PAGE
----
Edgeline Inkjet Drying Technology
Abstract:The HP CM8060 MFP with Edgeline technology is the result of significant innovations in many key areas. This presentation speaks to the key design challenges overcome in creating an image on the page and getting it dry at suite average throughputs of 60 ppm black and 50 ppm color. Our goal was to WOW the customer with exceptional image quality, reliability, and total cost of ownership. These objectives put significant burdens on the drying system. The final solution required tremendous collaboration between ink chemists, imaging scientists, hardware designers and firmware engineers.
Breakthroughs in the ink domain include a proprietary bonding agent enabling adhesion of the ink to the paper without significant penetration into the paper. This was key for creating brilliant images that dry quickly. Additionally, varying the sequence of drying and laying down ink interacted with the speed at which the image dried.
While developing the ink, different drying technologies were investigated. The concepts included microwave energy, convective drying, high velocity air, radiant drying, conductive drying, UV curing, and multiple combinations of these concepts.
Once the basic technology building blocks were identified, creating a user friendly solution was a significant challenge. Getting the system ready to print and getting the first page quickly on a 120 volt outlet was a challenge. The hardware design is a key element in a drying system that operates efficiently in the first few seconds of startup for virtually every job.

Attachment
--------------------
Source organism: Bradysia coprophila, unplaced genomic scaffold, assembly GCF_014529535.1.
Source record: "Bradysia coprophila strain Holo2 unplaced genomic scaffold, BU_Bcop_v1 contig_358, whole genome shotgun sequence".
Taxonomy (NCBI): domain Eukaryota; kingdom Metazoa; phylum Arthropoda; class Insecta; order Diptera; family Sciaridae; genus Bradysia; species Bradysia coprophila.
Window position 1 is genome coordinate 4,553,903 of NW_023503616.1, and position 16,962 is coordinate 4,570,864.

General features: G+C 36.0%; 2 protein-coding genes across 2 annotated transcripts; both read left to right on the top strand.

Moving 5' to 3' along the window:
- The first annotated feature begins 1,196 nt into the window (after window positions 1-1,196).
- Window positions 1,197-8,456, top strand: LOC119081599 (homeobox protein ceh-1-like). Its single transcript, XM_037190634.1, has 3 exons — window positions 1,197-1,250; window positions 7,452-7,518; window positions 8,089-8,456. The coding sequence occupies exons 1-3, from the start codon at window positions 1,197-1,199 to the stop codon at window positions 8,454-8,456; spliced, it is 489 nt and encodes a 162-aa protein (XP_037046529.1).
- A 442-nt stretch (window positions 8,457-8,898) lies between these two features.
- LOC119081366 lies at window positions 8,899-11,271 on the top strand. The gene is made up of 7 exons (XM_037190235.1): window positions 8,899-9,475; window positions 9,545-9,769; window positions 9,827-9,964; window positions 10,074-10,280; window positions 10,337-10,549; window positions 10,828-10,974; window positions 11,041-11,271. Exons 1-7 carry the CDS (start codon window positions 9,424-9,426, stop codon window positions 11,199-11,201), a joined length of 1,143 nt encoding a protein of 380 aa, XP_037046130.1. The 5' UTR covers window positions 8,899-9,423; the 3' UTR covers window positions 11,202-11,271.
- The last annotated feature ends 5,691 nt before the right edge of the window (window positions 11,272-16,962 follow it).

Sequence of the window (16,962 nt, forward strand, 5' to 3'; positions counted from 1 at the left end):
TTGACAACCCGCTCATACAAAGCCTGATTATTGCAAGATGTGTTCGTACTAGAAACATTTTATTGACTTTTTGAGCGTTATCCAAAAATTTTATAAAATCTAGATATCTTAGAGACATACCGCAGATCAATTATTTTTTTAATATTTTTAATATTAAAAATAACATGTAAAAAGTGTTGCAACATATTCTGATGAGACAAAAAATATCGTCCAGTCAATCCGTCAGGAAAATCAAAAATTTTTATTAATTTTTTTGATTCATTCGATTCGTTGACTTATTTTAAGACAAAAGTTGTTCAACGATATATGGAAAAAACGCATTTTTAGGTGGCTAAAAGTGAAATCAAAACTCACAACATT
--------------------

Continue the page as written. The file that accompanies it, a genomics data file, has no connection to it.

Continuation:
The technical details of these topics are explored further in the “Edgeline Inkjet Drying Technology” presentation.
Document Type: Research Article
Publication date: 2007-01-01
For more than 30 years, IS&T's series of digital printing conferences have been the leading forum for discussion of advances and new directions in 2D and 3D printing technologies. A comprehensive, industry-wide conference that brings together industry and academia, this meeting includes all aspects of the hardware, materials, software, images, and applications associated with digital printing systems?particularly those involved with additive manufacturing and fabrication?including bio-printing, printed electronics, page-wide, drop-on-demand, desktop and continuous ink jet, toner-based systems, and production digital printing, as well as the engineering capability, optimization, and science involved in these fields. In 2016, the conference changed its name formally to Printing for Fabrication to better reflect the content of the meeting and the evolving technology of printing.
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